Another topic that drew the most input on the evening was about reinstating back tags. In March 2016 Governor Walker signed a bill eliminating back tags worn by hunters.

A majority of those who spoke on the issue were in favor of returning the tags. Some of them mentioned how it’s easier for land owners to identify who is on their property. One man mentioned how ATVs, cars and snowmobiles have number ID’s or licenses “so why is it any different than a guy in the woods with a gun. I think it’s safer,” he said.

Pat Campbell of West bend brought up the 2004 incident in Rice Lake where six hunters were killed by Chai Soua Vang. “Vang shot a hunter who wrote his tag number on an ATV and that helped find the guy,” he said.

The tags were used as a way for law enforcement to identify hunters in the field. Dennis from Hartford spoke against the back tags and called them an inconvenience. “If it rains and I put on a jacket what do I do with my back tag,” he said.

The final hot topic dealt with a question about online voter accessibility.  “Would you support the Wisconsin Conservation Congress and the DNR working to offer an online option of the public to provide input on the questionnaire? The elections of the WCC delegates would remain in-person at each Spring Hearing location only.

Corky Meyer, 65, of Kewaskum spoke several times against it. “If they want to vote make them show up,” he said.

There were comments about having no restrictions on who takes the survey. J.R. Salinas of West Bend said, “If you don’t have the time to come down and vote then stay home.” The hearing lasted about two hours. Survey results will be available online as soon as they are compiled.

Proposal for deer pickup in winter

During this week’s annual DNR spring hearing at the Washington County Fair Park a resolution was proposed regarding dead deer pickup. The issue is becoming a rather hot topic since budget cuts have limited large animal carcass removal.

J.R. Salinas from West Bend offered a proposal at the end of the meeting where he suggested a 1-800 number to register the time a deer was killed and then people could have 20 hours within the fall and winter to salvage the animal. “There’s a lot of meat out there to be used,” said Salinas. “This would help get the carcasses off the roads.”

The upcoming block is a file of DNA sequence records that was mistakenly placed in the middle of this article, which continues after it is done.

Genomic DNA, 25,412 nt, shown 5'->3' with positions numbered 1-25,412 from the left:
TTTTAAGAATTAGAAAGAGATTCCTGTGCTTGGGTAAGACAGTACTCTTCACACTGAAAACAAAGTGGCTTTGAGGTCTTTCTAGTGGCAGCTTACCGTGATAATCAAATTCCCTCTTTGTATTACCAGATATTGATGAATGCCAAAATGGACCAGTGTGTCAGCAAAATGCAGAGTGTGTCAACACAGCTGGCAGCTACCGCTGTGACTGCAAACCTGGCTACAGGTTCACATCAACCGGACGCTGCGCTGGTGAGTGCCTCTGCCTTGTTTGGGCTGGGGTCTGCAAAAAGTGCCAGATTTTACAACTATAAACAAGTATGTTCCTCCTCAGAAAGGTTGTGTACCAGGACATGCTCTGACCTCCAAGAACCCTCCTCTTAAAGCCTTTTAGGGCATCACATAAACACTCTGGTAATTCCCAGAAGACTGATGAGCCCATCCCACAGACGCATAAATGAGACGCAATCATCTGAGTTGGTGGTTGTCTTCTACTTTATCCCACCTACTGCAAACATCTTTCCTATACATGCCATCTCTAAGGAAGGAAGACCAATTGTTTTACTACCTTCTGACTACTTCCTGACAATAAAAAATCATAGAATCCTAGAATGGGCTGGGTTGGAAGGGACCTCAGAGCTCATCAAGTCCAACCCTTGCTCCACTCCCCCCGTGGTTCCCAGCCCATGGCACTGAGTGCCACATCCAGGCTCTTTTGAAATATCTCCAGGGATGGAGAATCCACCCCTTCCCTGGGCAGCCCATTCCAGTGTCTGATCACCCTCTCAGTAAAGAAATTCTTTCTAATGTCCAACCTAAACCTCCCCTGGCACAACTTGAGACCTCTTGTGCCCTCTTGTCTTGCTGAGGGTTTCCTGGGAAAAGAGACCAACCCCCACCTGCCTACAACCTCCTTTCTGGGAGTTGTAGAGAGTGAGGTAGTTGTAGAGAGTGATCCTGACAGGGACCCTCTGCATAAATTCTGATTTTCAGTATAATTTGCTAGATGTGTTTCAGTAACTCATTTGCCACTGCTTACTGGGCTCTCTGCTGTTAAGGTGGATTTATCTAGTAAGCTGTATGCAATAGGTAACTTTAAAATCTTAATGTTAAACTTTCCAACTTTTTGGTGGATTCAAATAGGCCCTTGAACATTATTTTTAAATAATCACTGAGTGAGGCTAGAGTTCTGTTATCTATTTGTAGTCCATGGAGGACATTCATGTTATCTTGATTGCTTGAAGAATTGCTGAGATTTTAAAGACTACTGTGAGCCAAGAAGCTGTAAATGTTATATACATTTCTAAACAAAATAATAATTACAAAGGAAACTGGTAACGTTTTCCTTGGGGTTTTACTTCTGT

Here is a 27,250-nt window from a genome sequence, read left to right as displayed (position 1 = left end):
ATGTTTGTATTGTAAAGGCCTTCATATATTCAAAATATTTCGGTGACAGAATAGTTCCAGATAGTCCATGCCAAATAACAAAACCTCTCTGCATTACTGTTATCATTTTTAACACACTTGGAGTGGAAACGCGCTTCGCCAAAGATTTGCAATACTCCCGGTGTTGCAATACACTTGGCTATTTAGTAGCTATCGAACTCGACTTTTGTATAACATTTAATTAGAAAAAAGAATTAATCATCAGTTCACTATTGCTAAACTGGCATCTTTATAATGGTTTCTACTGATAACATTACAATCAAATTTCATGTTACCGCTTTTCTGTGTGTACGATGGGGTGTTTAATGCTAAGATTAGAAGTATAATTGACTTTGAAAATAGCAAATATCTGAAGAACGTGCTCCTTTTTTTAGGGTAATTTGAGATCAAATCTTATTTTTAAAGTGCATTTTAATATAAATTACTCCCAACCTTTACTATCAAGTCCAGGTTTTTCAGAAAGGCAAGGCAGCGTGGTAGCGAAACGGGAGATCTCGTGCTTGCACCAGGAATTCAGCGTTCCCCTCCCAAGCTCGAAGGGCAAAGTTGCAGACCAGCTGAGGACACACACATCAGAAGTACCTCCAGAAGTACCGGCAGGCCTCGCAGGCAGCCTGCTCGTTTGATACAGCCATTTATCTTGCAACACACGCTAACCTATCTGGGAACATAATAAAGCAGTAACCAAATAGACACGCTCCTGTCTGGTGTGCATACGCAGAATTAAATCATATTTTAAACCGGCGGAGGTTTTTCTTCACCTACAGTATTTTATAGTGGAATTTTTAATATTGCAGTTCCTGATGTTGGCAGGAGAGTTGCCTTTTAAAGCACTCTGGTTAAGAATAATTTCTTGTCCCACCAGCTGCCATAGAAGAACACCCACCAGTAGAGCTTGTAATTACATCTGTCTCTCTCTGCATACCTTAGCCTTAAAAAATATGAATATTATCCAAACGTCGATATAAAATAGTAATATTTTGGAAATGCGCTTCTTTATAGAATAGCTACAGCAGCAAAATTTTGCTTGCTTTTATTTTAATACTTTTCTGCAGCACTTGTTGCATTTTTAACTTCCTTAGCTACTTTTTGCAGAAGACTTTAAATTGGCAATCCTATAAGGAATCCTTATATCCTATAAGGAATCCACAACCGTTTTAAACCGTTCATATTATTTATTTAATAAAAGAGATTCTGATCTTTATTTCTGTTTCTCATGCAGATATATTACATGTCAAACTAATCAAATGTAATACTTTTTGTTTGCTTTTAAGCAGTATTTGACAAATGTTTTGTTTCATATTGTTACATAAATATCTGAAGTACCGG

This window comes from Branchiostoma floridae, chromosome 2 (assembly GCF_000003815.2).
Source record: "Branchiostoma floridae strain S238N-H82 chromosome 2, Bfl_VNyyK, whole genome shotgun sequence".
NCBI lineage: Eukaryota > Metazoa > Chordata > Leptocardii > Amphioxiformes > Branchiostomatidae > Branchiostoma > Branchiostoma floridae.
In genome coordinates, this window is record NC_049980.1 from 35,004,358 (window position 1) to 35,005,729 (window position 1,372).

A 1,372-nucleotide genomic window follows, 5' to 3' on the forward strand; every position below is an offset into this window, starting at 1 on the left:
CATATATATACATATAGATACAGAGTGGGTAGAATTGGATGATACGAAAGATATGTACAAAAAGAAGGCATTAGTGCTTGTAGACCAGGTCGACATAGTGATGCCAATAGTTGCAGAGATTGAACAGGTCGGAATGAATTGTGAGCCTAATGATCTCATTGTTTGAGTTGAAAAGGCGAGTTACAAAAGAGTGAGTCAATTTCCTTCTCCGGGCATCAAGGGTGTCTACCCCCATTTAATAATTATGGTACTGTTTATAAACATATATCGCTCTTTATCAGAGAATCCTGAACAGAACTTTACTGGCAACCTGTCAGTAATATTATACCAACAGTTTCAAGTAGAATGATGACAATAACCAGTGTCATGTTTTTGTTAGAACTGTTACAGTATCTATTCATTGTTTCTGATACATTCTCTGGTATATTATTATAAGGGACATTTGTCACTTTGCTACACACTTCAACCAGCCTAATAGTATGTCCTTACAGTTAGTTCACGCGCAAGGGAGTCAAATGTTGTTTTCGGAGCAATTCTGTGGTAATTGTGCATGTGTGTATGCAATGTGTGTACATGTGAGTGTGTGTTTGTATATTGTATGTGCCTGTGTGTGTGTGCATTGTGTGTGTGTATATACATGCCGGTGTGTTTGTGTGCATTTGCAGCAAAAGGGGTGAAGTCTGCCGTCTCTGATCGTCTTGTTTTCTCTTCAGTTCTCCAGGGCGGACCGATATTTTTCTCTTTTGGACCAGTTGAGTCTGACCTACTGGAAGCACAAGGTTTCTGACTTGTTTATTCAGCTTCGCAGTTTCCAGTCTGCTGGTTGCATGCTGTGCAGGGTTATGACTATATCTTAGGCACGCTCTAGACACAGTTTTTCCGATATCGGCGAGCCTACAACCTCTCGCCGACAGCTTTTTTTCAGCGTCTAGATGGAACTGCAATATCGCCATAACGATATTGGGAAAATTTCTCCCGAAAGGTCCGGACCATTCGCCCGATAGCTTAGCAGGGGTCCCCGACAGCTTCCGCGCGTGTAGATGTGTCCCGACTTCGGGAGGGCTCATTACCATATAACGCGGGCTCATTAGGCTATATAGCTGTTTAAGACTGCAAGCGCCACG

Local DNR warden Tom Isaac said considering logistics this may be difficult to work out. “The whole car-deer pickup system involves so many different agencies and townships and I don’t know if they’re looking for more work,” he said. “But if there’s any way to use the deer more that would be a good thing.”

The DNR will have to officially register the resolution but in the meantime do you think this is a viable process? Would you pick up a deer from a vehicle hit at the side of the road within a certain time frame and then process the meat?

St. Peter Dedication

St. Peter Catholic Parish in Slinger, will celebrate a Mass of Dedication and Blessing with Archbishop Jerome Listecki at 5 p.m. on April 22 in the newly renovated and expanded church.

The dedication and blessing will consecrate the new newly renovated building as a permanent worship space. Archbishop Listecki will be blessing not only the physical church building and altar, but other items and areas of the church as well. There will be a reception to follow in St. Peter Church Hall. Please note the usual 8 p.m. Mass will be cancelled Saturday, April 22, 2017.

Updates & tidbits

Jacob Loehr and Hailey Herriges are the latest recipients of the J.O. Reigle Scholarships awarded annually by Regal Ware. The $18,000 award recognizes the outstanding scholastic achievements and is designed to assist with a college education.  

Interfaith Caregivers is in desperate need of volunteer drivers, especially those who would be willing to take an elderly veteran down to the VA, drive an Interfaith van for a wheelchair-bound client, or take a lady or two to the grocery store. Volunteers can call Interfaith at 262-365-0902.